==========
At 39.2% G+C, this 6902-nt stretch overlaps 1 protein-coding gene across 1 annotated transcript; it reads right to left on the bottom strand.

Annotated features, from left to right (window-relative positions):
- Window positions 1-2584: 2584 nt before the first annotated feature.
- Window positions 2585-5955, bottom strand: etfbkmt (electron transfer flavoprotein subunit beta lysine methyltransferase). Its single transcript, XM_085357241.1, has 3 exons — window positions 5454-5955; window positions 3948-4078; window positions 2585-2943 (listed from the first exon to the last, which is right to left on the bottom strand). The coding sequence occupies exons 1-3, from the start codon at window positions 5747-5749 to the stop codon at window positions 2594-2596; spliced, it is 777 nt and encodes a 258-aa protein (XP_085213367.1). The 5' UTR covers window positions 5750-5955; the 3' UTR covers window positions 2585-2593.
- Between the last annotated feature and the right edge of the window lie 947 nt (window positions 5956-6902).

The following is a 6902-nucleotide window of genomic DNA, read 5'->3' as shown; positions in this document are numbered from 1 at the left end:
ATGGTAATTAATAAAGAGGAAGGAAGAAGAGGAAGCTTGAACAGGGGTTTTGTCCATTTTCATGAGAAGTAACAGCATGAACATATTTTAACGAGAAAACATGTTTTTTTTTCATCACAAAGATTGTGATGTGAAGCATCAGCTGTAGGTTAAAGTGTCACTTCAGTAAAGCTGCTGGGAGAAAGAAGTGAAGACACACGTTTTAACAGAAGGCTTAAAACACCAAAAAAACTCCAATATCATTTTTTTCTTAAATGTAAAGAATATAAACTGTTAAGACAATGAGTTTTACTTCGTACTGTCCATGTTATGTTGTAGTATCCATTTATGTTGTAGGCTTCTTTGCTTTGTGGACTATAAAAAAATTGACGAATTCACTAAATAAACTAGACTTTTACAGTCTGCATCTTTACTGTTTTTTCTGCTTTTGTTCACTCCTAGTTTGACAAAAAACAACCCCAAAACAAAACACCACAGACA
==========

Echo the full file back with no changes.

At 39.2% G+C, this 6902-nt stretch overlaps 1 protein-coding gene across 1 annotated transcript; it reads right to left on the bottom strand.

Annotated features, from left to right (window-relative positions):
- Window positions 1-2584: 2584 nt before the first annotated feature.
- Window positions 2585-5955, bottom strand: etfbkmt (electron transfer flavoprotein subunit beta lysine methyltransferase). Its single transcript, XM_085357241.1, has 3 exons — window positions 5454-5955; window positions 3948-4078; window positions 2585-2943 (listed from the first exon to the last, which is right to left on the bottom strand). The coding sequence occupies exons 1-3, from the start codon at window positions 5747-5749 to the stop codon at window positions 2594-2596; spliced, it is 777 nt and encodes a 258-aa protein (XP_085213367.1). The 5' UTR covers window positions 5750-5955; the 3' UTR covers window positions 2585-2593.
- Between the last annotated feature and the right edge of the window lie 947 nt (window positions 5956-6902).

The following is a 6902-nucleotide window of genomic DNA, read 5'->3' as shown; positions in this document are numbered from 1 at the left end:
ATGGTAATTAATAAAGAGGAAGGAAGAAGAGGAAGCTTGAACAGGGGTTTTGTCCATTTTCATGAGAAGTAACAGCATGAACATATTTTAACGAGAAAACATGTTTTTTTTTCATCACAAAGATTGTGATGTGAAGCATCAGCTGTAGGTTAAAGTGTCACTTCAGTAAAGCTGCTGGGAGAAAGAAGTGAAGACACACGTTTTAACAGAAGGCTTAAAACACCAAAAAAACTCCAATATCATTTTTTTCTTAAATGTAAAGAATATAAACTGTTAAGACAATGAGTTTTACTTCGTACTGTCCATGTTATGTTGTAGTATCCATTTATGTTGTAGGCTTCTTTGCTTTGTGGACTATAAAAAAATTGACGAATTCACTAAATAAACTAGACTTTTACAGTCTGCATCTTTACTGTTTTTTCTGCTTTTGTTCACTCCTAGTTTGACAAAAAACAACCCCAAAACAAAACACCACAGACA